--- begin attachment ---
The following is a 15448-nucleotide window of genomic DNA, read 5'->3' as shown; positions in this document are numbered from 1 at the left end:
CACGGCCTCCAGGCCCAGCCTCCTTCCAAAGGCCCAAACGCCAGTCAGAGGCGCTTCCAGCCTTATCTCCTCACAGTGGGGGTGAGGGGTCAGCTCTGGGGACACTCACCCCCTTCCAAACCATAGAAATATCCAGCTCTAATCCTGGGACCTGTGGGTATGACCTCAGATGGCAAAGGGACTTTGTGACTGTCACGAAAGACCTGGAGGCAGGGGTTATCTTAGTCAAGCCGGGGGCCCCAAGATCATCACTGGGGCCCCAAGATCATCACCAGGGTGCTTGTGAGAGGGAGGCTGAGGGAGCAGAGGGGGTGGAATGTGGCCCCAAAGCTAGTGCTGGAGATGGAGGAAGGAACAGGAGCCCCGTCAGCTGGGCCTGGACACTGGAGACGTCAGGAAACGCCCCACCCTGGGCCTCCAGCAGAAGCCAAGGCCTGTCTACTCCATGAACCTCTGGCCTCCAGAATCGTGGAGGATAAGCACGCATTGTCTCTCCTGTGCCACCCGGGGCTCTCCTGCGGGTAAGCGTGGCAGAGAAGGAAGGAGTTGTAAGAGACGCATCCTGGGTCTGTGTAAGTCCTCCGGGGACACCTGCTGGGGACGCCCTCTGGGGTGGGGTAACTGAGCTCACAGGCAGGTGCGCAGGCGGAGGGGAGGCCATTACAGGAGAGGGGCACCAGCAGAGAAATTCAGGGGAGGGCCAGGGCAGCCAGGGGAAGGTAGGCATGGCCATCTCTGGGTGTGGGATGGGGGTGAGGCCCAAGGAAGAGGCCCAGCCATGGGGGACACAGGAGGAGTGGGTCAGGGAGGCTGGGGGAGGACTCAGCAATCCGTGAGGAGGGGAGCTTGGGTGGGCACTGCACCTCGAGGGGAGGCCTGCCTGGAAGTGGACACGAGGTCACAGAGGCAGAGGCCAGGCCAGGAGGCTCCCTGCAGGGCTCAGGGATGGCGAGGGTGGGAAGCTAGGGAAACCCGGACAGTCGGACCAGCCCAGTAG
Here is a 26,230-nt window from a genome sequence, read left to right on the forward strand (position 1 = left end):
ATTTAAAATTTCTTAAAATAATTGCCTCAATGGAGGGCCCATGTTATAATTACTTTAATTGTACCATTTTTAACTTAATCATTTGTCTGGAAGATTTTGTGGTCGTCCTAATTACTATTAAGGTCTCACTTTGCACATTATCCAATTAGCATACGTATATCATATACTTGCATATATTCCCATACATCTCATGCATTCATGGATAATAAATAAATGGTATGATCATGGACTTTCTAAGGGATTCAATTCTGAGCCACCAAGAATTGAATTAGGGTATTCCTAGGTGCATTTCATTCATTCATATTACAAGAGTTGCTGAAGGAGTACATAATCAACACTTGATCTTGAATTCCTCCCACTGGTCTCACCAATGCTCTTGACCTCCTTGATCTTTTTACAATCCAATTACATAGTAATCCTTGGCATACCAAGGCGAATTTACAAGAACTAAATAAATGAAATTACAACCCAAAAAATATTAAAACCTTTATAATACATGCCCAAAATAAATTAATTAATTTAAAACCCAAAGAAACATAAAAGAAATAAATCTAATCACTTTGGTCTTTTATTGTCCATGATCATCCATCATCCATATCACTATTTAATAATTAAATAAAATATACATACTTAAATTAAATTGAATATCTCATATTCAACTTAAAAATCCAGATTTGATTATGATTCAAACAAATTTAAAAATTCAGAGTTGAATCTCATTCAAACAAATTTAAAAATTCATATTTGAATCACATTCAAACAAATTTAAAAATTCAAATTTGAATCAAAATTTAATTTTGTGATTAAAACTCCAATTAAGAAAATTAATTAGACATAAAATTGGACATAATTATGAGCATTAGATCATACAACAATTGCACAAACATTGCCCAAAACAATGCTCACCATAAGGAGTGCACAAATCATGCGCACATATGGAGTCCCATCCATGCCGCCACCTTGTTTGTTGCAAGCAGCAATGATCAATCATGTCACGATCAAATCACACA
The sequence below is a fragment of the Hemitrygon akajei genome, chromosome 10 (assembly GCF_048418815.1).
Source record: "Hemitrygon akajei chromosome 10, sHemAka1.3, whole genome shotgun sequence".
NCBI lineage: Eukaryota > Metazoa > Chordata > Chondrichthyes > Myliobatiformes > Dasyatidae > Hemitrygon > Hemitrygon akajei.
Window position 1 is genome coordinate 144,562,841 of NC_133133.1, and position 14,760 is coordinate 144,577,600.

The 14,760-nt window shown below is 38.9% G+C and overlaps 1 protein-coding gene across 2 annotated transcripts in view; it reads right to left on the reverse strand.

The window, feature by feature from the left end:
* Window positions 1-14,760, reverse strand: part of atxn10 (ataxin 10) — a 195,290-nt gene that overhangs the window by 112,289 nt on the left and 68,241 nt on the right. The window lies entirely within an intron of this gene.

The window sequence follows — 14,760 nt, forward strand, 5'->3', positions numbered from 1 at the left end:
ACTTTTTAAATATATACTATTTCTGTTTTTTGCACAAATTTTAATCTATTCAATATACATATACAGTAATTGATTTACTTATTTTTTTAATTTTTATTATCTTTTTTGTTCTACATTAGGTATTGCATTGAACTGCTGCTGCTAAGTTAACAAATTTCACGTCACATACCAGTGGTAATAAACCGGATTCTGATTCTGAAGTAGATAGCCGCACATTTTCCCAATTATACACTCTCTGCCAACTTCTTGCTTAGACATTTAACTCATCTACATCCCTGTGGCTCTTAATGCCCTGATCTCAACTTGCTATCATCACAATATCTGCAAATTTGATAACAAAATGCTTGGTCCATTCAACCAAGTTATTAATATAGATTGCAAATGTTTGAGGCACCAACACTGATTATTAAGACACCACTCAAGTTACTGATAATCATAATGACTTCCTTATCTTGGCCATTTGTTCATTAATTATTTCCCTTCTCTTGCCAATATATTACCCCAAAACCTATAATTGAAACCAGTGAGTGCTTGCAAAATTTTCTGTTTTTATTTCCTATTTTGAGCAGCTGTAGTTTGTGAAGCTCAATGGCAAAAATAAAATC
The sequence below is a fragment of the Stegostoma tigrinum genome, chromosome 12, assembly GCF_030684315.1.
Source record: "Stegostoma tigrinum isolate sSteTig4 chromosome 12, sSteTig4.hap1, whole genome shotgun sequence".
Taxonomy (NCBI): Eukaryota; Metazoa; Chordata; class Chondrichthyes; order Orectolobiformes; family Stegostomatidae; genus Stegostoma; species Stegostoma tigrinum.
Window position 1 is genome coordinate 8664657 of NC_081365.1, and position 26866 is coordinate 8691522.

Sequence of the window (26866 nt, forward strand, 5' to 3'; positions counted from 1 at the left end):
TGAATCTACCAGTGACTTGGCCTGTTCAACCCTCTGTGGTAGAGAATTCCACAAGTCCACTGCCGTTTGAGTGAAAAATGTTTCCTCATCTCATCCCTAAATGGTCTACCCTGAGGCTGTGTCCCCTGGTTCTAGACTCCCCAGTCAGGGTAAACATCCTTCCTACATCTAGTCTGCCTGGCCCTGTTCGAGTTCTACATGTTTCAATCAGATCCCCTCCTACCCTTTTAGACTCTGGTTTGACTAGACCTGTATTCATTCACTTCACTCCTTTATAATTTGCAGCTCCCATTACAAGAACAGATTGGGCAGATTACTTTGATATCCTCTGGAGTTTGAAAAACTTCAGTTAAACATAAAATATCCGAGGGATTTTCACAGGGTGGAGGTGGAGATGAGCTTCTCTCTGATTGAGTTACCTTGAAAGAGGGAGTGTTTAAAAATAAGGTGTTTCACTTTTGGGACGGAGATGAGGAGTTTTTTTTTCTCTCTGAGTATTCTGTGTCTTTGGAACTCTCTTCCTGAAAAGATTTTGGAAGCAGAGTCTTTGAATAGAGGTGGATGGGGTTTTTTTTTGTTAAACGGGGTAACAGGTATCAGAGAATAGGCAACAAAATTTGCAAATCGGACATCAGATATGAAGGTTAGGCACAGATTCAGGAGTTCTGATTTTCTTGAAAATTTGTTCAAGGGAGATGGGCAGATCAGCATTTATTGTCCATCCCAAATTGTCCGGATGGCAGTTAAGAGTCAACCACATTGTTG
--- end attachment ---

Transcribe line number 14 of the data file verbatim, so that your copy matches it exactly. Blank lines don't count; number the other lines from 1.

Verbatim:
The sequence below is a fragment of the Stegostoma tigrinum genome, chromosome 12, assembly GCF_030684315.1.